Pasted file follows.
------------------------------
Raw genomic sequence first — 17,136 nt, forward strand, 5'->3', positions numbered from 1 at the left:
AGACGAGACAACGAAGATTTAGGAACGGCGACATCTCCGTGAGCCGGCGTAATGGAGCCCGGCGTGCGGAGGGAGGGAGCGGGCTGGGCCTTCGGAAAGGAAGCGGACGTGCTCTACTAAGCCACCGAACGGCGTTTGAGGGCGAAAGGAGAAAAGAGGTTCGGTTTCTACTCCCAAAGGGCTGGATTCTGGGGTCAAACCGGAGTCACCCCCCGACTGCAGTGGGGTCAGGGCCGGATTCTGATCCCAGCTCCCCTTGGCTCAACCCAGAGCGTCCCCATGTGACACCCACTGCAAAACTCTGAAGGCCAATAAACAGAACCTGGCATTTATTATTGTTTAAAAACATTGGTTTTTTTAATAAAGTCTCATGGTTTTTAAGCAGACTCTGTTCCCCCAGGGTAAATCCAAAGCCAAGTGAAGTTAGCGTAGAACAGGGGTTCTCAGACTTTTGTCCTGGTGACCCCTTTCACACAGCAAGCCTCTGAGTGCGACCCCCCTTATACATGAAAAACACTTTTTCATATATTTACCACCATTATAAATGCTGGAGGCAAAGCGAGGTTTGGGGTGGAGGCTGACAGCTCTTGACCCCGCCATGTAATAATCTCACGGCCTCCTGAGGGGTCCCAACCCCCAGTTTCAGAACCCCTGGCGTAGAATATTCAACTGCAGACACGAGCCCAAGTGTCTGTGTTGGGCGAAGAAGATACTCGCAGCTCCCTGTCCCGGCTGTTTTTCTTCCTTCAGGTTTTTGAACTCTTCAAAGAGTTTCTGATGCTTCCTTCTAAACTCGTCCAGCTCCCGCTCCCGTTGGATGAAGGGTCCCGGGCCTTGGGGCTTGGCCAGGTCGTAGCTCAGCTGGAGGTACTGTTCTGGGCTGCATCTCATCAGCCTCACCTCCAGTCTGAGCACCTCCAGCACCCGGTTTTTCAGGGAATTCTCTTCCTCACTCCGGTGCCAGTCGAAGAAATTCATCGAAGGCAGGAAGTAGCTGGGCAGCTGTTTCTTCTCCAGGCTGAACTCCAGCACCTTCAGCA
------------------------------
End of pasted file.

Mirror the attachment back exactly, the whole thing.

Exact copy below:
Raw genomic sequence first — 17,136 nt, forward strand, 5'->3', positions numbered from 1 at the left:
AGACGAGACAACGAAGATTTAGGAACGGCGACATCTCCGTGAGCCGGCGTAATGGAGCCCGGCGTGCGGAGGGAGGGAGCGGGCTGGGCCTTCGGAAAGGAAGCGGACGTGCTCTACTAAGCCACCGAACGGCGTTTGAGGGCGAAAGGAGAAAAGAGGTTCGGTTTCTACTCCCAAAGGGCTGGATTCTGGGGTCAAACCGGAGTCACCCCCCGACTGCAGTGGGGTCAGGGCCGGATTCTGATCCCAGCTCCCCTTGGCTCAACCCAGAGCGTCCCCATGTGACACCCACTGCAAAACTCTGAAGGCCAATAAACAGAACCTGGCATTTATTATTGTTTAAAAACATTGGTTTTTTTAATAAAGTCTCATGGTTTTTAAGCAGACTCTGTTCCCCCAGGGTAAATCCAAAGCCAAGTGAAGTTAGCGTAGAACAGGGGTTCTCAGACTTTTGTCCTGGTGACCCCTTTCACACAGCAAGCCTCTGAGTGCGACCCCCCTTATACATGAAAAACACTTTTTCATATATTTACCACCATTATAAATGCTGGAGGCAAAGCGAGGTTTGGGGTGGAGGCTGACAGCTCTTGACCCCGCCATGTAATAATCTCACGGCCTCCTGAGGGGTCCCAACCCCCAGTTTCAGAACCCCTGGCGTAGAATATTCAACTGCAGACACGAGCCCAAGTGTCTGTGTTGGGCGAAGAAGATACTCGCAGCTCCCTGTCCCGGCTGTTTTTCTTCCTTCAGGTTTTTGAACTCTTCAAAGAGTTTCTGATGCTTCCTTCTAAACTCGTCCAGCTCCCGCTCCCGTTGGATGAAGGGTCCCGGGCCTTGGGGCTTGGCCAGGTCGTAGCTCAGCTGGAGGTACTGTTCTGGGCTGCATCTCATCAGCCTCACCTCCAGTCTGAGCACCTCCAGCACCCGGTTTTTCAGGGAATTCTCTTCCTCACTCCGGTGCCAGTCGAAGAAATTCATCGAAGGCAGGAAGTAGCTGGGCAGCTGTTTCTTCTCCAGGCTGAACTCCAGCACCTTCAGCA